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Editor’s note: This post by Ann Gynn is adapted from her article, 6 Email Newsletter Ideas for More Opens, Clicks, and Shares on the Content Marketing Institute website.
Your email newsletter database is valuable. After all, these people signed up to receive your content. They must be eager to consume it, right?
Well, given that the average email open rate in 2020 was 18%, it’s likely that fewer than one of every five subscribers you’ve earned will even give your content a fleeting glance.
Yet, daily newsletter brands Morning Brew, theSkimm, and The Hustle have all found ways to buck this trend, achieving open rates that approach the 50% mark and subscriber numbers that would make any content marketer green with envy.
So, how are they doing it? And, more importantly, how can you put their approaches to work for your newsletter efforts? Here are four ideas you might want to try:
Morning Brew, theSkimm, and The Hustle newsletters are self-contained. Each newsletter gets to the point quickly, so readers can consume and understand the main points without ever having to click to go to the brand’s website to learn more.
That may seem counterintuitive to marketers. Yet, if your content’s goal is to build a valuable relationship with your audience, it makes sense: Don’t make your audience work harder for your content than they have to.
Further, by thoughtfully designing your e-newsletter with the audience in mind, you can better address varied reading habits. For example, you can create subheads and snippets for at-a-glance readers, while offering links to longer pieces and additional resources for those who are eager to explore the topic in more depth.
Even though they signed up to receive your content, few people will work to find it in their crowded inbox. Make it easier for them to spot your e-newsletter by expressing your brand voice and visual identity in the subject line – a consistent look and familiar feel will draw the eye more than random words.
For example, Both The Hustle and Morning Brew use emojis in their subject line, yet they use different approaches. The Hustle chooses an emoji that’s relevant to the big story of the day.
In contrast, Morning Brew always uses the same emoji – a coffee mug, which smartly aligns with its brand.
Most media brands use bylines to credit their writers. But this approach omits the other valuable parties in the publishing process (editors, proofreaders, designers, artists, etc.). Incorporating the names of all the people involved in producing your content lets your audience see your brand as made up of living, breathing people instead of a faceless corporation only concerned about sales and stats.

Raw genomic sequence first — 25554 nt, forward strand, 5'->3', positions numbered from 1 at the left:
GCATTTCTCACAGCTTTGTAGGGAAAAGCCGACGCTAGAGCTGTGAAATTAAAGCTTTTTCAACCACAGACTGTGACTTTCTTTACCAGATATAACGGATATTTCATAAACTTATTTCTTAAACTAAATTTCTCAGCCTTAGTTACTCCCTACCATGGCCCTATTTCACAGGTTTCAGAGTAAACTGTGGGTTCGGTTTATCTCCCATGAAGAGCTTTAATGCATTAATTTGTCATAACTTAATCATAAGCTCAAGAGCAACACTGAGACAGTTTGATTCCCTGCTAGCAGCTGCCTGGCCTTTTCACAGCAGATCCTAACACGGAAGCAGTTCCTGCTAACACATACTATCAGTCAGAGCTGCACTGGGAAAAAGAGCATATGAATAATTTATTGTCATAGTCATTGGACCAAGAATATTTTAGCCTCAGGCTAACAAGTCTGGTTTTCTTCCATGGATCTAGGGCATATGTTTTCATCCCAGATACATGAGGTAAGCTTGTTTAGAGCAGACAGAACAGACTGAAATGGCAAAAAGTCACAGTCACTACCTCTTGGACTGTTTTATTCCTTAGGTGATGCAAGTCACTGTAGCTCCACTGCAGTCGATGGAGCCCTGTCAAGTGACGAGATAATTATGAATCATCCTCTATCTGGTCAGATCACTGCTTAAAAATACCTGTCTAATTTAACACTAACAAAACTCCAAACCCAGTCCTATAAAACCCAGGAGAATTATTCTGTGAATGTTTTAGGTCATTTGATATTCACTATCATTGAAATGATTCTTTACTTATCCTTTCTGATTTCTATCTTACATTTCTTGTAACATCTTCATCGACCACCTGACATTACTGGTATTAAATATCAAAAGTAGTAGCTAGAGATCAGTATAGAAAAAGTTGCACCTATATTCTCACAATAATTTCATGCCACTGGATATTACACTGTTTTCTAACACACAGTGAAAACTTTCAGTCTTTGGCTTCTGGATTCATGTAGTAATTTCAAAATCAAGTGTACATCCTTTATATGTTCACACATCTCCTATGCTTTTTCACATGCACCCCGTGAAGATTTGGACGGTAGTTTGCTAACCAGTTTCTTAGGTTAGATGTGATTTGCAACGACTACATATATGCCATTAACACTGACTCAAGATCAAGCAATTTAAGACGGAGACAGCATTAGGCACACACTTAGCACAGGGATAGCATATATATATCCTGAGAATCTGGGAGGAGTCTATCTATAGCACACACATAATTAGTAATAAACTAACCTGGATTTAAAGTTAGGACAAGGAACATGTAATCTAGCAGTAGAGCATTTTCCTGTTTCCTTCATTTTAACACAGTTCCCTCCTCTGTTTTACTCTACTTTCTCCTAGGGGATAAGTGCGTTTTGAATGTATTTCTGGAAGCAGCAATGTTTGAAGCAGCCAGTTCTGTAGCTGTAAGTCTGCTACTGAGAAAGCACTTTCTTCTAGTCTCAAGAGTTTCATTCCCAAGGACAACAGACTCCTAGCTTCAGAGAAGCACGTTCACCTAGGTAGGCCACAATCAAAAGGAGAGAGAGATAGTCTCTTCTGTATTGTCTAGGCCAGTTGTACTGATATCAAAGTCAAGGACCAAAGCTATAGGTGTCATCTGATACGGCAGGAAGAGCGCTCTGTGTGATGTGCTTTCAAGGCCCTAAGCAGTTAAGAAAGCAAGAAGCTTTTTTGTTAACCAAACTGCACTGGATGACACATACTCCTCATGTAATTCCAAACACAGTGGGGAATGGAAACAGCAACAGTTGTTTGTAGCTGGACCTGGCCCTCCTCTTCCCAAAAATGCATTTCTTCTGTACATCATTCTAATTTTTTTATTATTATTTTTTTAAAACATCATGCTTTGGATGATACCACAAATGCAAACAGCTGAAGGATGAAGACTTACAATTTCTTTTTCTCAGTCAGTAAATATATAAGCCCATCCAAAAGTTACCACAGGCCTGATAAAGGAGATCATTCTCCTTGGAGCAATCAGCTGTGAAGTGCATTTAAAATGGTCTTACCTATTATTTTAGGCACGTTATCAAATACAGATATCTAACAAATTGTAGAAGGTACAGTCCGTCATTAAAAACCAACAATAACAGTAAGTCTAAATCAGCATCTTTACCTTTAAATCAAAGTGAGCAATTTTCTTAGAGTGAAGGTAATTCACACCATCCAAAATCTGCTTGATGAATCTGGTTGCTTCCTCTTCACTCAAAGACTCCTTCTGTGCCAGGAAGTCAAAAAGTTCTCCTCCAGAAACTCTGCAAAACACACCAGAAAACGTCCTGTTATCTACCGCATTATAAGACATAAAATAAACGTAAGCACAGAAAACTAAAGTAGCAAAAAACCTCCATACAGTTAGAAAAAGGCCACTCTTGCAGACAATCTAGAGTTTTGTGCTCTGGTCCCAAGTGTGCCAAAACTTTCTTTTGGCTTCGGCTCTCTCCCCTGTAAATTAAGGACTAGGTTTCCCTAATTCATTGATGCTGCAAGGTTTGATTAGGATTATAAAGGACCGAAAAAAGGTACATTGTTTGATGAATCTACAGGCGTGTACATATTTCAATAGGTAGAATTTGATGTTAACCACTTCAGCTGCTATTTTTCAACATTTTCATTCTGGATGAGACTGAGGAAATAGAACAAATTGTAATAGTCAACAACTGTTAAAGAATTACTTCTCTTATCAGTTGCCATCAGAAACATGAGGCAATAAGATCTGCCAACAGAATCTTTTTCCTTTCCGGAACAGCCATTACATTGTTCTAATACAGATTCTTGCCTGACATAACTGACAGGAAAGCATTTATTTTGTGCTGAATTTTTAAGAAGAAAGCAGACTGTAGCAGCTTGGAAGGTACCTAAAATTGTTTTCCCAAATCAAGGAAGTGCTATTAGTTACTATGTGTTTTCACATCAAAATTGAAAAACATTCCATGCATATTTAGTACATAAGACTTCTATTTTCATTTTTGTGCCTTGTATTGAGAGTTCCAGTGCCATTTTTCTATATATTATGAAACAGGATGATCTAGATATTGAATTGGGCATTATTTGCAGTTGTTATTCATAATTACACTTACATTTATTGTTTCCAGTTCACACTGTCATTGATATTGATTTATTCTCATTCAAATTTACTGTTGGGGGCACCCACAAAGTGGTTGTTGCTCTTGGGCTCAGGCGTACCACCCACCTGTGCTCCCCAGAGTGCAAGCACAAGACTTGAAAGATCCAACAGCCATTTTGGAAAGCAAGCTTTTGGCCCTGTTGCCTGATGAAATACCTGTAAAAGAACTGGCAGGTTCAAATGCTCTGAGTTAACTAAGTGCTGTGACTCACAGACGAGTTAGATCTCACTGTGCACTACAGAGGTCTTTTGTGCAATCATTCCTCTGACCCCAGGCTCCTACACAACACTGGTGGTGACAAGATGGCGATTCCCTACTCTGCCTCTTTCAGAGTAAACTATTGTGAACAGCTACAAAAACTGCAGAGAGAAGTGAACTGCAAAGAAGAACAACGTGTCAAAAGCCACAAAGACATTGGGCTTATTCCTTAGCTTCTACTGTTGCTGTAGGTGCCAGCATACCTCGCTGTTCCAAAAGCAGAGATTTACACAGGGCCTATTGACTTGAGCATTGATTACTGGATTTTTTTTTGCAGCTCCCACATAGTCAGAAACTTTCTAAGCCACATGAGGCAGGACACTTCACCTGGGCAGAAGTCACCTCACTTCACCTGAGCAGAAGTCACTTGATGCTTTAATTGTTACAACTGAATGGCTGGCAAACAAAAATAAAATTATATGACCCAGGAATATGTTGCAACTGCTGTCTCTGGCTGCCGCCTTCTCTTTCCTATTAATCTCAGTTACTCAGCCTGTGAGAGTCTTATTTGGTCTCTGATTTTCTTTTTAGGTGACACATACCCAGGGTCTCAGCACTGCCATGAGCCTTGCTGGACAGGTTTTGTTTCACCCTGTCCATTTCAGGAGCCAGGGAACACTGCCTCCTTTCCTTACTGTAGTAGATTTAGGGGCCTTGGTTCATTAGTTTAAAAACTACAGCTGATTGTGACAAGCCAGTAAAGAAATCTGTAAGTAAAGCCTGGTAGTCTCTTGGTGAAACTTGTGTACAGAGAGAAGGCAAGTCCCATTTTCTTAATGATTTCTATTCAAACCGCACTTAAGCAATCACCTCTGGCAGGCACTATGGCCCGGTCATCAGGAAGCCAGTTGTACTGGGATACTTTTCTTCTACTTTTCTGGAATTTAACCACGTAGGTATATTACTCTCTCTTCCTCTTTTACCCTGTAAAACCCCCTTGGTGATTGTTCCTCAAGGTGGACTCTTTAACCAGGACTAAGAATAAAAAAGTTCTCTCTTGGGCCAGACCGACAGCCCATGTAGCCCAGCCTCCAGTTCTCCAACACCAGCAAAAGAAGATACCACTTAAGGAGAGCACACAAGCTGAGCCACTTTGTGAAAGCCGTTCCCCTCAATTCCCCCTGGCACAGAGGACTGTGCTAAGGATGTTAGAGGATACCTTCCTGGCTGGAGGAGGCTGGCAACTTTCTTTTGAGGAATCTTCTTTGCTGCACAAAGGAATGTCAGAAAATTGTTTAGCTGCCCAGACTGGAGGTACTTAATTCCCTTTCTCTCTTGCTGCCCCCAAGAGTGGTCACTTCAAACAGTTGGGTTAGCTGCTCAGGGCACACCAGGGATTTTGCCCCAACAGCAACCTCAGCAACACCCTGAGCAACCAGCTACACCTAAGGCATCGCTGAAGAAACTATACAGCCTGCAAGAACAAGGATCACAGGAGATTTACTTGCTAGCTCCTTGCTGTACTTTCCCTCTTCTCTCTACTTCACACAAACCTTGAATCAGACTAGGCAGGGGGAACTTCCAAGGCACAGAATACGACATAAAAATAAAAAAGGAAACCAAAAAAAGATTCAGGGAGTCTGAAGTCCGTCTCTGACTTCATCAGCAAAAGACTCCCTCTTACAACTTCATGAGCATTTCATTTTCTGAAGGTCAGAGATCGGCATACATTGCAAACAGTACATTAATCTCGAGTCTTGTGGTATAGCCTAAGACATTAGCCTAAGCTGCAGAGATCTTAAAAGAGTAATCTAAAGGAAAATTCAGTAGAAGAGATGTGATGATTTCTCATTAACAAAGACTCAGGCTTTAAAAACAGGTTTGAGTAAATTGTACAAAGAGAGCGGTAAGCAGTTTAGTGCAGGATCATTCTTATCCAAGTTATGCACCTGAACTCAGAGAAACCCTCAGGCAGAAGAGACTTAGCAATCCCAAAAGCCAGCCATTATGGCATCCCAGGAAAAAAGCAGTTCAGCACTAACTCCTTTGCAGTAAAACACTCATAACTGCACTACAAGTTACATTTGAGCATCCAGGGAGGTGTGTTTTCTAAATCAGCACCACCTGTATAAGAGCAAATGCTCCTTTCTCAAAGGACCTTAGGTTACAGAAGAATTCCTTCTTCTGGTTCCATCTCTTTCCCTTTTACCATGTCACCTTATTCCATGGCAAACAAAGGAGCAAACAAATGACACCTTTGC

All three newsletters incorporate that human side by incorporating their team members’ names at the end of each email – just like the credits that roll at the end of a movie. The Hustle also includes a link to each writer’s social media profile and their nicknames and role descriptions to make the information feel warmer and more personal.
Even if your content focus is informational or educational, you can still offer subscribers an experience they can enjoy.
For example, Morning Brew includes a games section featuring the Brew Crossword.
Not all newsletters need to go so far as to create a crossword puzzle, but most can benefit from a light touch at some point in the content. Think about including a joke, a meme, a video, or even a quote – as long as it’s relevant to your core topic and is in line with your brand voice.
You invest time and resources to create e-newsletters. No matter your ultimate goal, you first have to get recipients to open them. By considering these four lessons from some of the best in the business, you can make smart adjustments to help your email open rates rise and your subscriber base grow.
For additional take-aways from Ann’s analysis of these hit newsletters, read her full post on the CMI website. And if you’re looking for help with creating content in other formats, register to attend CMWorld 2021 and check out the sessions in our Content Creation and Development track.